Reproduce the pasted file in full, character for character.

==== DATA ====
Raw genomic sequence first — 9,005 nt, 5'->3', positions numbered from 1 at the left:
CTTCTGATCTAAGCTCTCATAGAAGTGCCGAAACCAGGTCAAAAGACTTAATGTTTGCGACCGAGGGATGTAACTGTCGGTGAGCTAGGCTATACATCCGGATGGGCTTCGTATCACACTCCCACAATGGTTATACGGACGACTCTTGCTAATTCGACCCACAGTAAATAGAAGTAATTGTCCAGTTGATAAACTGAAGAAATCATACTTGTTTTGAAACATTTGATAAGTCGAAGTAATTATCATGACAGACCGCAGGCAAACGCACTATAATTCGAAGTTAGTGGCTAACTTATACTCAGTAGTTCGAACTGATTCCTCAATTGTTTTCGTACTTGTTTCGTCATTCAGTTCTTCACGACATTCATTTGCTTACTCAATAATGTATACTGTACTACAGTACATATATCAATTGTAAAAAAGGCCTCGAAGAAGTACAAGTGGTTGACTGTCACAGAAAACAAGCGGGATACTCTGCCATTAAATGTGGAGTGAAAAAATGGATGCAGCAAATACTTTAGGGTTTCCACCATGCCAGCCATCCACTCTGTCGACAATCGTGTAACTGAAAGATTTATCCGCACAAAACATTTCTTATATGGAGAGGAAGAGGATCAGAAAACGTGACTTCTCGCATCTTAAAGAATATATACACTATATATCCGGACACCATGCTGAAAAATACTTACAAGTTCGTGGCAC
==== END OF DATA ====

Raw genomic sequence first — 9,005 nt, 5'->3', positions numbered from 1 at the left:
CTTCTGATCTAAGCTCTCATAGAAGTGCCGAAACCAGGTCAAAAGACTTAATGTTTGCGACCGAGGGATGTAACTGTCGGTGAGCTAGGCTATACATCCGGATGGGCTTCGTATCACACTCCCACAATGGTTATACGGACGACTCTTGCTAATTCGACCCACAGTAAATAGAAGTAATTGTCCAGTTGATAAACTGAAGAAATCATACTTGTTTTGAAACATTTGATAAGTCGAAGTAATTATCATGACAGACCGCAGGCAAACGCACTATAATTCGAAGTTAGTGGCTAACTTATACTCAGTAGTTCGAACTGATTCCTCAATTGTTTTCGTACTTGTTTCGTCATTCAGTTCTTCACGACATTCATTTGCTTACTCAATAATGTATACTGTACTACAGTACATATATCAATTGTAAAAAAGGCCTCGAAGAAGTACAAGTGGTTGACTGTCACAGAAAACAAGCGGGATACTCTGCCATTAAATGTGGAGTGAAAAAATGGATGCAGCAAATACTTTAGGGTTTCCACCATGCCAGCCATCCACTCTGTCGACAATCGTGTAACTGAAAGATTTATCCGCACAAAACATTTCTTATATGGAGAGGAAGAGGATCAGAAAACGTGACTTCTCGCATCTTAAAGAATATATACACTATATATCCGGACACCATGCTGAAAAATACTTACAAGTTCGTGGCAC